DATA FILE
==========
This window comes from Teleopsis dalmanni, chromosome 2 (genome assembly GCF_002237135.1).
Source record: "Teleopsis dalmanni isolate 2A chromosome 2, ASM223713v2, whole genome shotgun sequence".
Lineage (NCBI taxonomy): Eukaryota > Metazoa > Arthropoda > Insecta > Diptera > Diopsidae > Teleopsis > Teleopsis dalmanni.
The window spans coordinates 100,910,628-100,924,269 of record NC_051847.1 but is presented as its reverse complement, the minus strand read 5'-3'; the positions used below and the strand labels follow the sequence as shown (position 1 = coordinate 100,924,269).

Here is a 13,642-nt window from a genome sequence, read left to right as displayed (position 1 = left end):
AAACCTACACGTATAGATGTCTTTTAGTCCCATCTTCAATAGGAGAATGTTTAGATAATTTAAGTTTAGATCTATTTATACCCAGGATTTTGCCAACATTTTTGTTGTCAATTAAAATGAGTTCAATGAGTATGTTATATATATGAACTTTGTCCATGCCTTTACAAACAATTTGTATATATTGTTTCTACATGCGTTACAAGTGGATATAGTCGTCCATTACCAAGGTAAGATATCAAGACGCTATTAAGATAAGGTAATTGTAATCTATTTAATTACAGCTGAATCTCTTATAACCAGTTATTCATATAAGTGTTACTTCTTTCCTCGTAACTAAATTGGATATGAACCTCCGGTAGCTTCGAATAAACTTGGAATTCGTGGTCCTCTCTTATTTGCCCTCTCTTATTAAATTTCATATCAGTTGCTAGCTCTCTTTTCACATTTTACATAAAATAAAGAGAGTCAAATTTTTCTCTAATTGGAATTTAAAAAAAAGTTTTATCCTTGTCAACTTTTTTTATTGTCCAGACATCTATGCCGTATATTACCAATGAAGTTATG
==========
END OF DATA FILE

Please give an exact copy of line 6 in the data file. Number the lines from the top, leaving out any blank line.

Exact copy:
AAACCTACACGTATAGATGTCTTTTAGTCCCATCTTCAATAGGAGAATGTTTAGATAATTTAAGTTTAGATCTATTTATACCCAGGATTTTGCCAACATTTTTGTTGTCAATTAAAATGAGTTCAATGAGTATGTTATATATATGAACTTTGTCCATGCCTTTACAAACAATTTGTATATATTGTTTCTACATGCGTTACAAGTGGATATAGTCGTCCATTACCAAGGTAAGATATCAAGACGCTATTAAGATAAGGTAATTGTAATCTATTTAATTACAGCTGAATCTCTTATAACCAGTTATTCATATAAGTGTTACTTCTTTCCTCGTAACTAAATTGGATATGAACCTCCGGTAGCTTCGAATAAACTTGGAATTCGTGGTCCTCTCTTATTTGCCCTCTCTTATTAAATTTCATATCAGTTGCTAGCTCTCTTTTCACATTTTACATAAAATAAAGAGAGTCAAATTTTTCTCTAATTGGAATTTAAAAAAAAGTTTTATCCTTGTCAACTTTTTTTATTGTCCAGACATCTATGCCGTATATTACCAATGAAGTTATG